FABER

Doug Faber, a U.S. Department of Agriculture technician, uses a pressure washer and hot water to clean a combine at Joseph Tuchrello Farms near Lakeville, N.Y., Tuesday, July 27, 2004. The cleaning is part of rountine work to prevent the spread of Golden Nematode in potatoes as farmers rotate crops or work near potato fields. 

What are nematodes

Sometimes it feels like you just can't win.  Even though your vegetable garden was planted on time, the soil prepared, and you are watering it carefully, the vegetables are wilting.  They may not be producing enough, be off color or have stunted growth.  You may have nematodes. 

You won't see the nematodes.  Nematodes are microscopic, eel-like round worms.  The ones that are a problem for gardens are those that live in the soil within the plant roots.  In California, the most damaging is the root knot nematode Meloidogyne species. Nematodes spend their whole life in the soil.  Their life cycle has 6 stages. They go through an egg stage, 4 immature stages and an adult stage.  They can grow from an egg to maturity in less than a month so they can increase in numbers rapidly in the soil.  It is believed that the root knot nematode survives from season to season as eggs in the soil.  Nematode numbers can increase rapidly, if susceptible plants are planted in the same spot season after season.  They don't die off in the cooler months, although they aren't as active.

Root knot nematodes attack a wide variety of common vegetables, fruit trees and ornamentals.  They do the most damage to herbaceous and annual plants, such as tomatoes, potatoes, peppers, eggplants, cucumbers, carrots, and beets.   Woody plants are not usually killed by them, although they can be damaged.

Signs of nematode damage

The first sign of a nematode infestation will include wilting during the hottest part of the day, even with adequate soil moisture. The plants might lose their vigor and have yellowing leaves.  Infected plants will grow more slowly, produce fewer and smaller leaves and fruit, and may die.  Damage is worse in warm, sandy soils.   Underground, you will find galls, or swelling, on the roots. The nematodes feed and develop with the galls.  The galls interfere with the water and nutrient conducting abilities of the roots. This interference is what leads to the above ground symptoms.   

Do the detective work

If you suspect that your garden has a root knot nematode infestation, you can verify your suspicions by digging up a plant, tapping off the soil and examining the roots for galls.  If the galls cannot be rubbed off, they are from root knot nematodes.  (If the swellings can be rubbed off, they may be from beneficial, nitrogen-fixing nodules and are not harmful.  These are found on the roots of legumes such as beans.)  There are other nematode species that can cause similar above ground symptoms.  The roots will appear shortened or deformed without the appearance of galls.  You can collect a soil sample and have it analyzed by a lab to verify the presence of other species of nematodes.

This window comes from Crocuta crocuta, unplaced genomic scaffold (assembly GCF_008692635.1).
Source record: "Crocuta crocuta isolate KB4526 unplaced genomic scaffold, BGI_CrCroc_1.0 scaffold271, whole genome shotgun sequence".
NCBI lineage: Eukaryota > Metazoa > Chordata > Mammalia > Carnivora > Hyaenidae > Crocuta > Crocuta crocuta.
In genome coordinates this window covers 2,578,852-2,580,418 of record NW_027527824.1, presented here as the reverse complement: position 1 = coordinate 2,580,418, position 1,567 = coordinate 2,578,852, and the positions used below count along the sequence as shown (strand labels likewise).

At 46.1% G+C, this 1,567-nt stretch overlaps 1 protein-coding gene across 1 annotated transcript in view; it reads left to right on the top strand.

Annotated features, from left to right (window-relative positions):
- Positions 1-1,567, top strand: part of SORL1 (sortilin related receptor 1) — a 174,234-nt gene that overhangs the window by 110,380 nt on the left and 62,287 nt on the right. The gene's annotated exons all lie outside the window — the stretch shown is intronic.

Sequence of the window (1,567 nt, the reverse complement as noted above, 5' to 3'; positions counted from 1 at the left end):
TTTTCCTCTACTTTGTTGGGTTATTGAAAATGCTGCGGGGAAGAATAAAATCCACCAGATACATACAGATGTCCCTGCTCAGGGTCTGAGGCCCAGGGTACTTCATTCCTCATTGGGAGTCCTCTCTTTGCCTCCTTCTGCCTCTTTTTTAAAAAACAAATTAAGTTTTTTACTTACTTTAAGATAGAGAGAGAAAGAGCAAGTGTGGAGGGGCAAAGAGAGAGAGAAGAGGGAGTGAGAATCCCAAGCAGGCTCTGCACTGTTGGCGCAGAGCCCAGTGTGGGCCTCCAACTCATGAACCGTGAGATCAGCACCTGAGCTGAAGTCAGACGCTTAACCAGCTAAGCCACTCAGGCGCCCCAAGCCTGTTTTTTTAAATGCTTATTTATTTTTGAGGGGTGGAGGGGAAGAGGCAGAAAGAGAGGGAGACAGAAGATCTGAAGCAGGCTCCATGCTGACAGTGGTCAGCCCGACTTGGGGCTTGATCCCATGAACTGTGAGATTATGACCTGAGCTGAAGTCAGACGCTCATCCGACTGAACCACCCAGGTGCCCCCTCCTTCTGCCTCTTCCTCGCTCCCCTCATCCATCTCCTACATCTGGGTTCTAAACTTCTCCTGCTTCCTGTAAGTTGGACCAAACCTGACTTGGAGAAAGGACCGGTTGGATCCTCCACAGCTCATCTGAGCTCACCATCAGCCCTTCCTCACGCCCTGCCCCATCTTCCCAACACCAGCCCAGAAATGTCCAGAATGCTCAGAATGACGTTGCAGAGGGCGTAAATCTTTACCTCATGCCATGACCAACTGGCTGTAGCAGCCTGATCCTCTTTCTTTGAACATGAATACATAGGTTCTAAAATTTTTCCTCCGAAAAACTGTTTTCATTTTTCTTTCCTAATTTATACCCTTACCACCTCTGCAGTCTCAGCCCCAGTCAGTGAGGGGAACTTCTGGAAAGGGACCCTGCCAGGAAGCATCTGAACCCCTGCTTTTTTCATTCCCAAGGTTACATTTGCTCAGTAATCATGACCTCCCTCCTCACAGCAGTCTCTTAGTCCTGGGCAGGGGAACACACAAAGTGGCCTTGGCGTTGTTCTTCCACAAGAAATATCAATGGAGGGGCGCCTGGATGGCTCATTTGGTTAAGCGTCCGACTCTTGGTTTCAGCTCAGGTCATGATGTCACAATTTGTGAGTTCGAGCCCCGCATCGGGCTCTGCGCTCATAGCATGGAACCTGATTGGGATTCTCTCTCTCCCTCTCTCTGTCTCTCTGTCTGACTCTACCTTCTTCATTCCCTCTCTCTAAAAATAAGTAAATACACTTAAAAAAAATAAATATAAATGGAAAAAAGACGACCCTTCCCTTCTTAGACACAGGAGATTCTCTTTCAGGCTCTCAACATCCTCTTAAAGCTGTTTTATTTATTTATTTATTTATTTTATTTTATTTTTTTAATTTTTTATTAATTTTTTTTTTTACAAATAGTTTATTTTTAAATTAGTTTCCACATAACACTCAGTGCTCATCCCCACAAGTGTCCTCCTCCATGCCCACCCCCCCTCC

Prevention and management

There are a number of things you can do to manage nematodes.

Prevention is the best policy.  Avoid spreading nematodes from one place to another on your shoes and tools.

Plant vegetable and flower varieties that are resistant or tolerant of nematode injury.  Look for the letters VFN (Virus, Fungus, Nematode) resistant after their name on their plant tag.  If you have had nematodes in your garden space in the past, planting a resistant plant will allow you to still use that space successfully.  Fruit trees, nut trees and grapes can all be found with nematode resistant root stock.

An approach to ridding your garden space of nematodes is to leave the soil fallow for a year or two.  Keep the soil moist so that the nematode eggs will hatch, but they will die if there is nothing to feed on.  You could also practice crop rotation, alternating crops that nematodes like with ones they don't like.    (Annual crops that are useful in a rotation plan for reducing root knot nematode populations include small grains such as wheat and barley, sudangrass, and resistant tomato and bean varieties.)

You could also try soil solarization.  It is similar to fallowing but takes less time.  Cover the area with clear plastic during the summer and the sun's heat will kill the nematodes.  It will also help kill weeds.  

You can add peat moss, manure, compost, humus to the soil.  These organic amendments give the nematodes something else to eat which might keep them away from the garden plants. 

Nematodes in your garden can be a challenging problem.  But if you find them, there are things you can do to limit their damage.  Visit the master gardener website and view the pest note on nematodes for pictures and a complete list of plants that can be damaged by nematodes and some of the ways to avoid them.

http://ipm.ucanr.edu/PMG/PESTNOTES/pn7489.html

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